A couple of weekends ago, I went to the Asian Heritage Street Fair in San Francisco’s Tenderloin neighborhood. And for the first time, several food trucks were parked in one section of the fair.
Selected for their Asian offerings, there were the well-known food trucks such as The Chairman and Seoul on Wheels. But there were also two new trucks that I never heard of or never had a chance to try their food.
The first is a fairly new truck called Koja Kitchen, which emphasizes Korean and Japanese cuisine. Its main offerings are Korean-style meats sandwiched into a rice bun. The rice buns aren’t steamed buns made of rice flour. Instead, they’re almost like rice crackers, except freshly rice kernels with a crispy edge.
I tried the Korean BBQ Chicken with Pineapple ($5.50), which included strips of Korean BBQ chicken with a whole caramelized pineapple slice. As you can imagine, it’s a bit messy to eat with the rice buns, which do fall apart a bit (imagine eating a musubi rice ball) but was so worth it because of the nice flavor of both the chicken and pineapple. (I thought the pineapple would be too sweet, but it wasn’t.)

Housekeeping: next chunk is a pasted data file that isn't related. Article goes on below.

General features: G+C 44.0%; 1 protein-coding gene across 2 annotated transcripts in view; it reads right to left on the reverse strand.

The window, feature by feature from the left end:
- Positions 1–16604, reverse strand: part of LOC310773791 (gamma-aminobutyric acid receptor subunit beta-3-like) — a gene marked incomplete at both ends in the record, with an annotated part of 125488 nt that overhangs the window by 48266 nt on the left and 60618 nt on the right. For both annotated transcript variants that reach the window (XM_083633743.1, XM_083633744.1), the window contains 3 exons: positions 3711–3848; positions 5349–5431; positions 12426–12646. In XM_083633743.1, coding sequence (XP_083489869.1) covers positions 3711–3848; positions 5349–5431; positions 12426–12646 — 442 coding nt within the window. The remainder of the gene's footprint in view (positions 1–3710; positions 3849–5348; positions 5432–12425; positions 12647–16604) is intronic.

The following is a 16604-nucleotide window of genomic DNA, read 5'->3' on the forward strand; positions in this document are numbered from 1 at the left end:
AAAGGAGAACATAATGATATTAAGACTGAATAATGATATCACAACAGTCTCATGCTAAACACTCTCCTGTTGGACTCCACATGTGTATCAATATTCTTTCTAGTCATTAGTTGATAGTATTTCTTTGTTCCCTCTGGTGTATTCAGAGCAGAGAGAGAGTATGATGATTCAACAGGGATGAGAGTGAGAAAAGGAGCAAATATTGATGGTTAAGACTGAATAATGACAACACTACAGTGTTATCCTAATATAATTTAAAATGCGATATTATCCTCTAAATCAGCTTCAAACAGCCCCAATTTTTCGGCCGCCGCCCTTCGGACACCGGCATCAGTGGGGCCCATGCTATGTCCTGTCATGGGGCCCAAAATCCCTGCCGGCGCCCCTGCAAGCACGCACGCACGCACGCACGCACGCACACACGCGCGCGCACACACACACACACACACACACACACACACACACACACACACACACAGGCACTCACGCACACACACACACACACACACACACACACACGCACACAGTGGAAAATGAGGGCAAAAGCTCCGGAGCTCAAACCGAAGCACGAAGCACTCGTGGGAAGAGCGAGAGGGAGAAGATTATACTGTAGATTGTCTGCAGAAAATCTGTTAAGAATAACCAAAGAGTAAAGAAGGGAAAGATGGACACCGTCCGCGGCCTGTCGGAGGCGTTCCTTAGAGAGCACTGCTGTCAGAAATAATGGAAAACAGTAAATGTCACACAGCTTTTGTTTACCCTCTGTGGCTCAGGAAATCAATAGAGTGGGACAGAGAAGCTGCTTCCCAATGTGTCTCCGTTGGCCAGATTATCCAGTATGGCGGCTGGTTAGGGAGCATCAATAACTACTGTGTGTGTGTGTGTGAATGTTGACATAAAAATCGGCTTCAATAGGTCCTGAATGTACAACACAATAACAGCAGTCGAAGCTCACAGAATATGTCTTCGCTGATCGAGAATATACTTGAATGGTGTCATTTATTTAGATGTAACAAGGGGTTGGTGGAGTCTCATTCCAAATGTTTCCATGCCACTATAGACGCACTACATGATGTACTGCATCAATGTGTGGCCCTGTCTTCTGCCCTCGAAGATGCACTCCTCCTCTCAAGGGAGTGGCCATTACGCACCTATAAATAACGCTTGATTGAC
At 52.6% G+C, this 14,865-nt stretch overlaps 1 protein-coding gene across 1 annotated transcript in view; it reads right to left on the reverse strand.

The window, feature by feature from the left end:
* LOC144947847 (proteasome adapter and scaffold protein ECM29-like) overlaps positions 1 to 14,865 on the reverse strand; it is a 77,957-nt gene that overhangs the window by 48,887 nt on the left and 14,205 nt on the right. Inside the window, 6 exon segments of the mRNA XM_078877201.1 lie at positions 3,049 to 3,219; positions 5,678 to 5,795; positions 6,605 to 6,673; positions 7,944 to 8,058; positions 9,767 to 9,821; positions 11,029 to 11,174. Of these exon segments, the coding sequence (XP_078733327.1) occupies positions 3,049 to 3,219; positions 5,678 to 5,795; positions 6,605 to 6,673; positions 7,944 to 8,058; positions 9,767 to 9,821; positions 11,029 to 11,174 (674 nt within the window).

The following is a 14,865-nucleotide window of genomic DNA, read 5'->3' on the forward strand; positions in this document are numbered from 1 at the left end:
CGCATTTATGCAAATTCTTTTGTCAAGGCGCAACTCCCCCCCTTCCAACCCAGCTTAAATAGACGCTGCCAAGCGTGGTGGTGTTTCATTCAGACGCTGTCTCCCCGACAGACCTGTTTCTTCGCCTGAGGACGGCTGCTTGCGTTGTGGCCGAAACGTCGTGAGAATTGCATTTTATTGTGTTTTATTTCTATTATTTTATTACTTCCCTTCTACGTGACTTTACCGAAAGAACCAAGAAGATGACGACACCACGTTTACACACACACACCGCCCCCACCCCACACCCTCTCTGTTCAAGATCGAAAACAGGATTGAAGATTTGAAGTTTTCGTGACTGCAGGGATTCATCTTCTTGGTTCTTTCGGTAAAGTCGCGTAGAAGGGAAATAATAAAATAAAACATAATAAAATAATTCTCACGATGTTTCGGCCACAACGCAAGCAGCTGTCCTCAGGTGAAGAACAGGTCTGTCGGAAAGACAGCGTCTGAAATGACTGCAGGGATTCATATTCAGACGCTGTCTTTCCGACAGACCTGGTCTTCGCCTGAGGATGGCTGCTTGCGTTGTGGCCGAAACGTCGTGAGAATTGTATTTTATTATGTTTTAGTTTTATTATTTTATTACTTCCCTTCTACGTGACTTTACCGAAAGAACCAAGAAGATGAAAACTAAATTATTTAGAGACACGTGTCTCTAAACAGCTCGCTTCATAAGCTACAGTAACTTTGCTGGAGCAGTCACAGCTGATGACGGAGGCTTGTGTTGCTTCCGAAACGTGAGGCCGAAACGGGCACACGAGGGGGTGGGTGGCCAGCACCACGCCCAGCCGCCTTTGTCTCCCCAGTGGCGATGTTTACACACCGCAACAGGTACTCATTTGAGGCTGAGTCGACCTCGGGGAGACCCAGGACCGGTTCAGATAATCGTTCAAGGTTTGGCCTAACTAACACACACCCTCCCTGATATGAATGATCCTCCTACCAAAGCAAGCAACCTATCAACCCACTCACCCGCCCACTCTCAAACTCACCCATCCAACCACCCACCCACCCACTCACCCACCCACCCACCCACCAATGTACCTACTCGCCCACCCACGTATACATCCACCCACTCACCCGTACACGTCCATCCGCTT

The second truck I tried was JapaCurry’s food truck, which has been around for a few months serving up curry around the Financial District. I ordered the pork tonkotsu curry ($7), which as you might know is the only real way to eat Japanese curry. The fried tonkotsu slices were well done, although a bit dry.
The curry on the side was tasty, with a nice sweetness to it, albeit a bit on the oily side. Still, it was pretty good for something being dished out from a truck.
I was excited trying these two new trucks, especially Koja Kitchen. Their products show that food trucks can be more than fusion tacos.
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